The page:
Friday, January 25, 2008

too far, even for me

Yesterday, I happened to catch a few minutes of the Rush Limbaugh show. To give you some background: I never listen to Rush. It's not that I don't like him as much as I think I've got better things to do. I get the "gist" of his sentiments from other sources, and that's more than enough for me.

But there I was yesterday, listening for probably 10 minutes, and he said something that I found deeply disturbing.

Keeping in mind that this isn't verbatim, here's the "gist": woman caller takes him to task for saying that IF the Republican nominee doesn't pass his muster, then he'd probably sit on the sidelines this fall. Her question was : isn't even a non-conservative GOP candidate better than either Obama or Clinton in the White House? To which he answered something to the effect of: if I think the President is going to steer the country straight into a trainwreck, then I'd rather it happen on a Democrat's watch rather than a Republican's.

That is too far, as far as I'm concerned.

A "trainwreck" is bad for everybody--liberals, moderates AND conservatives.

And if the best we can do is hope that the trainwreck is stalled or lessened or whatever, then that's what we must do.

And there's no way that you can look at the field of 4 serious contenders for the GOP nominee and believe they will be as complicit in working with a Democrat-controlled Congress to lead the country into a "trainwreck" as will either Clinton or Obama--however you describe that trainwreck to be.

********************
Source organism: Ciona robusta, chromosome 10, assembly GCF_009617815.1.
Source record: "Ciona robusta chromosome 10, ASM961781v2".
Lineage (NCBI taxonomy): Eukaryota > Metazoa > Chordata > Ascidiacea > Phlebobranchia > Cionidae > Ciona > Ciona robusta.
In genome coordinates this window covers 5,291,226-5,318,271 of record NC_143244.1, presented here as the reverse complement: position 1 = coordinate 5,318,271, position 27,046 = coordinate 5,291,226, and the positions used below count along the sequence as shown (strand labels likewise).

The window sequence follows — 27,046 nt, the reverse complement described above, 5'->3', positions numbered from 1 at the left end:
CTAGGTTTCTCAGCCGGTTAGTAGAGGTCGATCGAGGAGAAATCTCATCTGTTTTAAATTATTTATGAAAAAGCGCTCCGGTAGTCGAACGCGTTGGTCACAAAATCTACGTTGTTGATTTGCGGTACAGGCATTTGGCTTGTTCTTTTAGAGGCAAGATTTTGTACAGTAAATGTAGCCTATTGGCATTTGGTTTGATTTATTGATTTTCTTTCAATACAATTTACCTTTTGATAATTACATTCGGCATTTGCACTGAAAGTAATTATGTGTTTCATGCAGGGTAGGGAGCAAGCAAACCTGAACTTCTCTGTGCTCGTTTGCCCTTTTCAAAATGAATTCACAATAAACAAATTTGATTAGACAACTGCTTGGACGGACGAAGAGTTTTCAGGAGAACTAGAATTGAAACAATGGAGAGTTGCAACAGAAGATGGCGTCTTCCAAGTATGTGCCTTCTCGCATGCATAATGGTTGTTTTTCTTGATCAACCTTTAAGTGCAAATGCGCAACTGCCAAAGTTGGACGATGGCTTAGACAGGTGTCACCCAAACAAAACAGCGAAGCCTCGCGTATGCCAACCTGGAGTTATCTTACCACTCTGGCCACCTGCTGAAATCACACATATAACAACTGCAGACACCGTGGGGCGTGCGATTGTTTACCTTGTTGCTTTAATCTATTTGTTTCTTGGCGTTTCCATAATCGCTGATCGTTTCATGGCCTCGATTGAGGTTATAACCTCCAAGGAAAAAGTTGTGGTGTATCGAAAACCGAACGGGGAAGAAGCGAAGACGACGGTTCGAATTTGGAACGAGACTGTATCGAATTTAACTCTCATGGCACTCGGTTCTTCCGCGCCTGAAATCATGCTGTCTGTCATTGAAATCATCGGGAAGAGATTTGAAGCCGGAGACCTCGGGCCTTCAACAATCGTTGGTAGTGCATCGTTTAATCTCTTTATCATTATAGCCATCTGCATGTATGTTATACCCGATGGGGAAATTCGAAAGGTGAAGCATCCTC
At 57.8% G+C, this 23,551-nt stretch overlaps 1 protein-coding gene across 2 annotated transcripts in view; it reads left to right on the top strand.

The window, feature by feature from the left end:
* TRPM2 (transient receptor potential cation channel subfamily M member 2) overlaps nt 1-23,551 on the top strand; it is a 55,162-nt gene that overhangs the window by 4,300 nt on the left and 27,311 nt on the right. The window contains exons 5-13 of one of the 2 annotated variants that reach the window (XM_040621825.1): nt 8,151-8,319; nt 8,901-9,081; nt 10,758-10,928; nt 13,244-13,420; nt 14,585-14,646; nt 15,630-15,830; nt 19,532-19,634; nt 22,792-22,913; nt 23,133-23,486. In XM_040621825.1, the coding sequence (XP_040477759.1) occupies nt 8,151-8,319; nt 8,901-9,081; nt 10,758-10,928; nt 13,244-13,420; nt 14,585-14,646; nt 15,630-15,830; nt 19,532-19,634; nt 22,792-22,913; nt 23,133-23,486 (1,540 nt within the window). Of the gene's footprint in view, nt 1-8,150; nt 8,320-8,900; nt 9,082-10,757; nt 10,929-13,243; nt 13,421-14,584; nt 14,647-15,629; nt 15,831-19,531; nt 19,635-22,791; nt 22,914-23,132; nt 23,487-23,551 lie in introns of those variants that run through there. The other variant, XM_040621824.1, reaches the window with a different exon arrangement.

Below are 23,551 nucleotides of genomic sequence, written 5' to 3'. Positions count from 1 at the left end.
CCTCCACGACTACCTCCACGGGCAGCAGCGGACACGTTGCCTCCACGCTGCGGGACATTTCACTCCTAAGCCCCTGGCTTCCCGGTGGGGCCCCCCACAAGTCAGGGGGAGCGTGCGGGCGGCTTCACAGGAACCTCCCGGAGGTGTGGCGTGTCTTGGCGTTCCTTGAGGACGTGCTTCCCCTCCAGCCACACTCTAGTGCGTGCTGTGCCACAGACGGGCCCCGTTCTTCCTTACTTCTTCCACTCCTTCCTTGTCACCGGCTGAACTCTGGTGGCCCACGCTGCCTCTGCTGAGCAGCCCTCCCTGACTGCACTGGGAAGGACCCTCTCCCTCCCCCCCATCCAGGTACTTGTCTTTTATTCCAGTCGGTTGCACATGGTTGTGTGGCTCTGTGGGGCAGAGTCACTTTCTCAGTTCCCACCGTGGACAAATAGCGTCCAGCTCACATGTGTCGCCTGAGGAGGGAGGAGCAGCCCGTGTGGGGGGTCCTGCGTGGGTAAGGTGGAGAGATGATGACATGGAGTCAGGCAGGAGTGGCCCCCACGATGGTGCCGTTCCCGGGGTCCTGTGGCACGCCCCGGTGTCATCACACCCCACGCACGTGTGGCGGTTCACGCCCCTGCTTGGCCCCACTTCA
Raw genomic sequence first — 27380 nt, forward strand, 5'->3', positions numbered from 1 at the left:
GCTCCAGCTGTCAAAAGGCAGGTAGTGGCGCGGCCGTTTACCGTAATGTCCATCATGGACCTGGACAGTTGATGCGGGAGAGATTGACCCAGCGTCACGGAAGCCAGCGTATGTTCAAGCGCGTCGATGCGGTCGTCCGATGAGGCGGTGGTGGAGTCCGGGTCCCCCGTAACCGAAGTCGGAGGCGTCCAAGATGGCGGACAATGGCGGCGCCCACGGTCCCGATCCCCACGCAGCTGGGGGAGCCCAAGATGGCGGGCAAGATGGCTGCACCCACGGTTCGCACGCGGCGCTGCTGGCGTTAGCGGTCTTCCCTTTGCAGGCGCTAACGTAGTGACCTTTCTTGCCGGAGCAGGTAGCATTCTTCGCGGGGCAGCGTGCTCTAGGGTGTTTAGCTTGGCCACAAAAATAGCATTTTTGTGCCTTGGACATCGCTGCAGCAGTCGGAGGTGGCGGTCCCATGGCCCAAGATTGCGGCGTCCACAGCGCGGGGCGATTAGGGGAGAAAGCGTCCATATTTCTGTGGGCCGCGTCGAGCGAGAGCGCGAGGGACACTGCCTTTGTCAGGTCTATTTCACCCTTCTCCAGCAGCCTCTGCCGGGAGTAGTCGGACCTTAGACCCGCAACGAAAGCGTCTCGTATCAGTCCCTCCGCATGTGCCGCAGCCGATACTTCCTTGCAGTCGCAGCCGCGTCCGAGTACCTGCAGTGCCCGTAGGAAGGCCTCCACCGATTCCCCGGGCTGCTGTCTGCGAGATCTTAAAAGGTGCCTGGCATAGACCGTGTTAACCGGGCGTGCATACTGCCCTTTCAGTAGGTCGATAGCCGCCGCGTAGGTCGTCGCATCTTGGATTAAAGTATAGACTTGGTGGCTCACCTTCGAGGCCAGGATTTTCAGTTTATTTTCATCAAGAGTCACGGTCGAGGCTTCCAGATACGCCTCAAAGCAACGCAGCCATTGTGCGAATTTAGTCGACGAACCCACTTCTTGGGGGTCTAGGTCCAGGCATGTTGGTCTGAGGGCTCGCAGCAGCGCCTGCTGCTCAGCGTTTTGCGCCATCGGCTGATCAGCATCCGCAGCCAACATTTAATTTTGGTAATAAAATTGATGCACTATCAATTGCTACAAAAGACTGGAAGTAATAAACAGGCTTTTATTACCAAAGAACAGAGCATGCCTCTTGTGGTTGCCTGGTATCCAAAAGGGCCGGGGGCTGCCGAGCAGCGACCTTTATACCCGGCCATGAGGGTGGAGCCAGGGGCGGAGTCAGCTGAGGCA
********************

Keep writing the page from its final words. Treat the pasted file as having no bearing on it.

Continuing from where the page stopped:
Is McCain a little too "maverick" for the base? Yes. . .but at least he won't back down from the terrorists. Is Huckabee a little too "thin" (legislatively) to fight for American foreign policy? Perhaps (it's yet to be totally known)--but at least he likely won't disappoint most social conservatives. I don't even need to address the question towards Romney and Giuliani, 'cuz the base is largely comfortable with either of those guys.

And let's keep something in mind: at least as important as the executive him- (or her-) self is the people who will be involved in the important decisions. What are the chances that at least one of those advisors for the GOP nominee will have some common sense? What are the chances of that same occurence on the Dem side?

So EVEN IF the nominee for the GOP side is someone who I don't particularly desire to be my President, I will still vote for him because I KNOW that I ABSOLUTELY don't want either Clinton or Obama in that office starting in January 2009.

I know it's not very sexy to be voting for the "lesser of two evils". . .but that doesn't make it any less important. And let's be perfectly clear here: all of the GOP candidates have a long way to go before they qualify as a political "evil" as compared to the socialist-inspired and integrity-challenged Clintons and the vacuous Obama.

Regardless of the "discomfort" one might have with the GOP nominee, ANYTHING is better than turning this country over to that other party--regardless of who their nominee is, too.

It's easy to be emotional right now, when the focus is on the conservative shortcomings of the GOP field. My hope is that as the general election approaches, and the GOP starts to really focus on the Dem candidate rather than their own, then the decision will be made much clearer.

We MUST not let either Clinton or Obama lead this country into the next decade.

And although it may not make for the best slogans or bumper stickers, it sure as heckfire is a sentiment that conservatives NEED to rally around.


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